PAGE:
I fell down an internet rabbit hole the other day catching up on some blogs I follow, which led to links to other blogs, which led to a link to a blog about blogging (but not, alas, to the Bob Loblaw Law Blog). There was a forum for the blog’s community members to discuss some blogging pet peeves, and an (apparently) well-known blogger came under particular scrutiny. While many of the forum members had criticisms about some lifestyle, health, and parenting choices this blogger made, what struck me was the perception with which they read her life, as presented online.
This woman is a dreamer. She has lofty goals for herself: get fit, be a parent, advance her education, develop personal style, deepen her faith, promote her blog, and perfect her relationship. These are great goals! No one would question that. But the commenters pointed out that as this woman revealed details of her plans and dreams online, she inadvertently (and most likely unbeknownst to herself) revealed a deep, deep loneliness and emptiness. She carefully cultivates and curates her online presence, but there’s a sense of unease, of nagging emptiness to each new goal she sets for herself or event she sees on the horizon. If only she can get fit, if only she can lose weight, once she gets married, once she has a baby, once the baby is toilet trained, once she runs a half-marathon, once she and her family move to a new home, once she finishes her degree, once she takes care of This Next Major Lifestyle Change, then everything will finally be perfect, and she’ll finally have true contentment and happiness.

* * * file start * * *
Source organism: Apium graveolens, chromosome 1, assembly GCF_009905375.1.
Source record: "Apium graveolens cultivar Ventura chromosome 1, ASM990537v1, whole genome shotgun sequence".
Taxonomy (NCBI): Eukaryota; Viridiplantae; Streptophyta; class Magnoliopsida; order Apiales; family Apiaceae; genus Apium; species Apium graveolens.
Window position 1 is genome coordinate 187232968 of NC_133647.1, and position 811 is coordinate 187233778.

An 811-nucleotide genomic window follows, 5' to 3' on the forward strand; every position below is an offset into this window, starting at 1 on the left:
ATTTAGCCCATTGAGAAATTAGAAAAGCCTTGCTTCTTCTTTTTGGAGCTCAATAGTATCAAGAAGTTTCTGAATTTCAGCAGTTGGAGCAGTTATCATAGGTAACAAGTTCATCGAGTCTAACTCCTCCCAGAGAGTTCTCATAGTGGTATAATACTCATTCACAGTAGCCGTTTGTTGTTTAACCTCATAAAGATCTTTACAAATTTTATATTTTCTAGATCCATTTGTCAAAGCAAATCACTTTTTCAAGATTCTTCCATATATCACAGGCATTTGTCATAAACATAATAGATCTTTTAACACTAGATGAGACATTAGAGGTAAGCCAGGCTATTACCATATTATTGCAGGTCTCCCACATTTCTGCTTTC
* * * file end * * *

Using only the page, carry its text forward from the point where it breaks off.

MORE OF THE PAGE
Aspiration is human nature, and it’s healthy. It keeps us from getting stuck in a rut. Feelings of frustration or even disappointment and sadness can be great catalysts for positive change. However, as the forum commenters pointed out, this woman, for at least the last several years, has been living her life waiting for the “next big thing”: her birthday party, her vacation, her move, her new house, her new baby, next, next, next. She obsesses over and romanticizes The Next Step to such a great extent that by the time it arrives, she can’t enjoy it, or it fails to meet her expectations. She’ll write of the disappointment, dismiss it angrily, and turn her sights to the next Next Step, which will be the one that finally brings her happiness and contentment and about how she has to get ready, get ready, get ready for it . . .
I feel for this woman. I feel for her deeply, because I have been there. Once I lose ten pounds I’ll go on more auditions. Once my skin clears up I’ll go on more dates. Once I get my apartment clean I’ll have people over. Once this costume/makeup project is finished I’ll throw a dinner party. Once the dinner party is over I’ll invite a friend to stay. Once I move I’ll buckle down and focus on What I’m Doing With My Life. In fact, for quite a few years there after college I felt helplessly trapped in this cycle. My therapist would ask me how I was doing that week, and I’d launch into details about my menu plans and my guest list and my gym routine and plans for events that were MONTHS away. I was more interested in what Ideal Me would be doing in six months (starring on Broadway! Dating a wonderful man! Being skinny and stuff!) than in what I was doing in the present, I was miserable at work and lonely and depressed at home, and I felt adrift in a sea of people accomplishing things and living their dreams and getting married and making new people and having rich, fulfilling lives.